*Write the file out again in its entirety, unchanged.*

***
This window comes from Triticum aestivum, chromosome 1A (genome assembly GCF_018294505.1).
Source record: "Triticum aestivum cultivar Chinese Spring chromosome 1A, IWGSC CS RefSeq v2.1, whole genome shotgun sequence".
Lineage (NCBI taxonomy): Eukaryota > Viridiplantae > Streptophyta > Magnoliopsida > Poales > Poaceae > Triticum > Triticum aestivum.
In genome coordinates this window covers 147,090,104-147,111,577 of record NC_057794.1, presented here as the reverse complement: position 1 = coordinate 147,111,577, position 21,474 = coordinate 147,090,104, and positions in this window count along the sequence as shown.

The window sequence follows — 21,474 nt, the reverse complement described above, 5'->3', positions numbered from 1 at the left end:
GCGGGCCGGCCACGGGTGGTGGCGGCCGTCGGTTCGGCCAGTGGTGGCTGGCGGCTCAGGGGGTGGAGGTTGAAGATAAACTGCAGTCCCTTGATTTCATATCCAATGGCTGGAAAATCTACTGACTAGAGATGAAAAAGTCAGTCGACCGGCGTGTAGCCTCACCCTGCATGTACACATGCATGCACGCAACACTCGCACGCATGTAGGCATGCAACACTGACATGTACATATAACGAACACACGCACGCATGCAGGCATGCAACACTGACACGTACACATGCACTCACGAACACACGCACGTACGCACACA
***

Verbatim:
This window comes from Triticum aestivum, chromosome 1A (genome assembly GCF_018294505.1).
Source record: "Triticum aestivum cultivar Chinese Spring chromosome 1A, IWGSC CS RefSeq v2.1, whole genome shotgun sequence".
Lineage (NCBI taxonomy): Eukaryota > Viridiplantae > Streptophyta > Magnoliopsida > Poales > Poaceae > Triticum > Triticum aestivum.
In genome coordinates this window covers 147,090,104-147,111,577 of record NC_057794.1, presented here as the reverse complement: position 1 = coordinate 147,111,577, position 21,474 = coordinate 147,090,104, and positions in this window count along the sequence as shown.

The window sequence follows — 21,474 nt, the reverse complement described above, 5'->3', positions numbered from 1 at the left end:
GCGGGCCGGCCACGGGTGGTGGCGGCCGTCGGTTCGGCCAGTGGTGGCTGGCGGCTCAGGGGGTGGAGGTTGAAGATAAACTGCAGTCCCTTGATTTCATATCCAATGGCTGGAAAATCTACTGACTAGAGATGAAAAAGTCAGTCGACCGGCGTGTAGCCTCACCCTGCATGTACACATGCATGCACGCAACACTCGCACGCATGTAGGCATGCAACACTGACATGTACATATAACGAACACACGCACGCATGCAGGCATGCAACACTGACACGTACACATGCACTCACGAACACACGCACGTACGCACACA